Links and Other Resources

Mapping Keats’s Progress: A Critical Chronology, a website by Kim Blank. “MKP traces and examines Keats’s rapid poetic development, while also offering a full but distilled literary biography of the poet.”

An absolutely marvellous resource which has solved many of the more troublesome puzzles I stumbled across, and always pointed me in the right direction. Apart from the wealth of Keatsian information, I am also very interested in this project as an attempt “to re-imagine the critical book” by mapping Keats’ progress onto a website, a technology where the structure is defined by the navigation.

Layers of London, a website by the Institute of Historical Research. “Explore our unique, historic map layers.”

A wonderful resource that I only found relatively recently. It’s certainly proved more accurate than visually comparing Google Maps to Richard Horwood’s map of 1799!

On a similar note, I’ve just discovered the Georeferencer website by Klokan Technologies, and shall definitely be investigating further…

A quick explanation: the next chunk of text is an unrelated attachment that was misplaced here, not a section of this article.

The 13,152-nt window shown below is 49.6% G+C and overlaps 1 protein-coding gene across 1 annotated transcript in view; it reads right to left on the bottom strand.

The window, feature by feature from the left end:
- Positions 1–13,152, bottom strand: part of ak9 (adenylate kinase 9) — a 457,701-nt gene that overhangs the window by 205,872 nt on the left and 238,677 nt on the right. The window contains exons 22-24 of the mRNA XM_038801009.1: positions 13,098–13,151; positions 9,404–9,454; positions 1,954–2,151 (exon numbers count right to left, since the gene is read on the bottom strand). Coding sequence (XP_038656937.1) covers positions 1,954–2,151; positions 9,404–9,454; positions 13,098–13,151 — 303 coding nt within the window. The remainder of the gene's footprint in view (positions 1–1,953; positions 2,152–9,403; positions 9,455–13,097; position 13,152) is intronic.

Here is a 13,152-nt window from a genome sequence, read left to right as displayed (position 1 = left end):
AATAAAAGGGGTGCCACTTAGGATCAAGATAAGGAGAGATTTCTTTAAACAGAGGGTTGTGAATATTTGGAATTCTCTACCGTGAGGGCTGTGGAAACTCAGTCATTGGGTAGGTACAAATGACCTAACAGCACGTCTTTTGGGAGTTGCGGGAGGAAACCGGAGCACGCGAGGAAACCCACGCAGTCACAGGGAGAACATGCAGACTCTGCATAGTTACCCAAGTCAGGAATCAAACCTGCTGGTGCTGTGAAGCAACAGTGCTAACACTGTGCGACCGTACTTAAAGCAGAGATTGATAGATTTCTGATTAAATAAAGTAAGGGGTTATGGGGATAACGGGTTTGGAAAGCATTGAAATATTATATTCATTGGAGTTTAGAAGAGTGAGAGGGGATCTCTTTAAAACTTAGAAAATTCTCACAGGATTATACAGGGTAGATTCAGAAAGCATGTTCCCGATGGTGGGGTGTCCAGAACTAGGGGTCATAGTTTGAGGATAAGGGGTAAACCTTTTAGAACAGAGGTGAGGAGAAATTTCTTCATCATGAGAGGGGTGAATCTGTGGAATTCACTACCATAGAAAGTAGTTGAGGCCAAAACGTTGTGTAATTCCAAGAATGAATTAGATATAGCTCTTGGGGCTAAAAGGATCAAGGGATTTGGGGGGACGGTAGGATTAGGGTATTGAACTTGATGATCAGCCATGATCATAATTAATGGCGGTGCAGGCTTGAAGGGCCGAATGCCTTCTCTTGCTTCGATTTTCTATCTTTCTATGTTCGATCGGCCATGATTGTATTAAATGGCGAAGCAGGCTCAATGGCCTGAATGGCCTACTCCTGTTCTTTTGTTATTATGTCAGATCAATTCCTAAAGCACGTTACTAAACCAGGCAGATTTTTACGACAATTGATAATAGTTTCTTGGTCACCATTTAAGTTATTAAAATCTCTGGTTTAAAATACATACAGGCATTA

A Keats Chronology, a book by F.B. Pinion (Macmillan Press, 1992). “This fully detailed chronology makes the best use of Keats’s letters to indicate his poetic aims and achievements. It is supplemented by a valuable introduction and interestingly informative sketches of more than thirty persons of importance in his life. With maps and a bibliography, this work is not only an intensely intimate biography but also an exceptionally useful reference book for students and scholars.”

Usefully pulls together all those little details of date and place that are so essential for a project like this – and which (naturally) aren’t always immediately clear in the prose of biographies. (Having it in ebook format makes it searchable as well!) Pinion usefully summarises the contents of Keats’ letters as he wrote them, so one receives a real feeling of what Keats was experiencing that day.

And speaking of letters… The Keats Letters Project: Corresponding with Keats is a website which has been publishing each of Keats’ letters on the 200th anniversary of them being sent, along with discussion, responses and references.

What else would you like to see listed here…? Let me know!